If the DOL sees little difference between the new position and the previous one, they’ll accuse the petitioner of listing the loftier job requirements in order to make the position unattainable for a large number of American applicants, while matching the foreign national’s credentials almost exactly; all for a position that had been deemed entry level when the foreign national was first brought over to the states.
Combatting this challenge with a Position Comparison Expert Opinion Letter can be a smart route to go, and Park offers these letters from professors across a wide variety of fields. The expert will explain how the candidate’s new position is at least 50% different from their previous one, through an analysis and comparison of their different tasks, levels of independent judgement, technical knowledge, and/or supervisory responsibility each role entails. This will therefore show that the new role has more responsibilities and is progressively more difficult, therefore proving the need for different, more advanced job requirements.
Docs needed for this letter: Highly detailed job descriptions for each of the positions, including main duties, sub duties, and different skills/technologies utilized, where applicable
3. Perhaps this role is different from the previous one. But we’re still not convinced the position requires the qualifications you stated. Why should the petitioner have a need for a candidate with such an advanced skill set to fill this role?
Even if the DOL is satisfied that the proffered job is a new and unique position, seen by an adequate number of Americans, and featuring no suitable applicants beyond the sponsored foreign national, they still can question whether the position requirements themselves are accurate for the level of competence the role seems to entail. They’ll need evidence that outlines why the position might require, for example, a Master’s degree plus 5 years of experience. In other words, why does the petitioner really need someone with those credentials? Couldn’t they settle for an American with slightly lesser credentials, rather than bring someone over from abroad?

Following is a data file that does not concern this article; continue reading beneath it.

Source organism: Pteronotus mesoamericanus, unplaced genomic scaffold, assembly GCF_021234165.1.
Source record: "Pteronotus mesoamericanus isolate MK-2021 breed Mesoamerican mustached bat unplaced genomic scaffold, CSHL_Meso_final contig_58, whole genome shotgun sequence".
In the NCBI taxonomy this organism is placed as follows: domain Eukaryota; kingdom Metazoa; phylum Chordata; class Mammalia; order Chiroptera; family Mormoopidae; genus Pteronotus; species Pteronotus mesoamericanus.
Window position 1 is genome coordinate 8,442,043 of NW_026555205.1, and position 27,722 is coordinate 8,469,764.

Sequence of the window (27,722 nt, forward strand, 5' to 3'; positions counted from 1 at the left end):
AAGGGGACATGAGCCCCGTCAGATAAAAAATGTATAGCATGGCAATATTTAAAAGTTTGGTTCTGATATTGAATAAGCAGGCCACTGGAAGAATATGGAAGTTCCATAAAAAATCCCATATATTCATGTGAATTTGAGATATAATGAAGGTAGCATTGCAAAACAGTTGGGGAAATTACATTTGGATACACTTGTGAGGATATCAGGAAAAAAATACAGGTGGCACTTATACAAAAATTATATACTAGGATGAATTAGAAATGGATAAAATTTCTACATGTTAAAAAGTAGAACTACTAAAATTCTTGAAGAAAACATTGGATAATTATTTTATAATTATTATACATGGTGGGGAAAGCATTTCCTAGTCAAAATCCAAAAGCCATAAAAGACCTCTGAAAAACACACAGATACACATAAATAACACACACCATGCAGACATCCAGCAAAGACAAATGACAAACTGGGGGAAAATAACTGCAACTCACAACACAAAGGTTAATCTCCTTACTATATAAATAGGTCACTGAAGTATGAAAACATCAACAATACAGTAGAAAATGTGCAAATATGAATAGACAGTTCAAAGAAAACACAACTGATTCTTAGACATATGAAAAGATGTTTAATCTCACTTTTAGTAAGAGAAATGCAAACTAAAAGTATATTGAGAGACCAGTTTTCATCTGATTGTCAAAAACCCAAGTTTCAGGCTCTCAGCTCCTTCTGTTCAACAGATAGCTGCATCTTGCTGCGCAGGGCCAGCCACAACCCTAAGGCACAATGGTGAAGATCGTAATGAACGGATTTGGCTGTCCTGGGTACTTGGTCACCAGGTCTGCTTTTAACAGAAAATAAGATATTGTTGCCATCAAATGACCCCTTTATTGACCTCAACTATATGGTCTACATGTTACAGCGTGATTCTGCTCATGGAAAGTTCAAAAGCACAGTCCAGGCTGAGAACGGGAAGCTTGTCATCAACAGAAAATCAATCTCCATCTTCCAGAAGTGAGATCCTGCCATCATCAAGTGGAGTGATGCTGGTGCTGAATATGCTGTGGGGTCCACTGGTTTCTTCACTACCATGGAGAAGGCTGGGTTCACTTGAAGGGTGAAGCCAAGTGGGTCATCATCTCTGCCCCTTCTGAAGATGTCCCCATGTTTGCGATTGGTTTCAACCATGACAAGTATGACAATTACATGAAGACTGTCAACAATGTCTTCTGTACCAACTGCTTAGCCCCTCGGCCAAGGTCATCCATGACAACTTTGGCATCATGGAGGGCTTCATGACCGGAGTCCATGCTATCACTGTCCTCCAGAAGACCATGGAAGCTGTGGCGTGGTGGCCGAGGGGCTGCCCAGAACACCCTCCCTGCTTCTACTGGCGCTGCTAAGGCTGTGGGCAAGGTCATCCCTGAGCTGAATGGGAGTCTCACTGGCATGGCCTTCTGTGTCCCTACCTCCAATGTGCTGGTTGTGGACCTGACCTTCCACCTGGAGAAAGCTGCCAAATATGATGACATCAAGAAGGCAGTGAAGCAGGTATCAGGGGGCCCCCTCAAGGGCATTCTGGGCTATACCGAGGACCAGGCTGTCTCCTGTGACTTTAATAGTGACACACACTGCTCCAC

The simple fact is, many positions are simply too specialized, too high-leverage, and too critical to an organization to risk giving to someone who’s anything less than 100 percent qualified, which is why there is a “Business Necessity” for the petitioner to employ the foreign national. Park’s Business Necessity Expert Opinion Letter was created to make this exact argument. This service enables the expert to provide a deep dive into the position’s responsibilities, the level of business-critical knowledge required by the candidate, and the petitioner’s own operational needs, in order to create an in-depth report explaining why the position’s advanced requirements (Bachelor’s plus experience, Master’s, Master’s plus experience, etc.) are appropriate and necessary. The service can be bolstered by a phone interview or virtual office visit between the professor preparing the letter and the position’s hiring manager(s) in order to allow for even further insight and to create a comprehensive, robust counterpoint to the DOL’s challenge.
Docs needed for this letter: Detailed job description including main duties, sub duties, and different skills/technologies utilized, where applicable; the full job requirements (degree level, degree field, and number of years of experience where applicable), and a description of the petitioner’s business
To request an expert opinion letter, email firstname.lastname@example.org.
This is part 2 of a two-part series on preparing for PERM applications. In case you missed it, view part 1 here.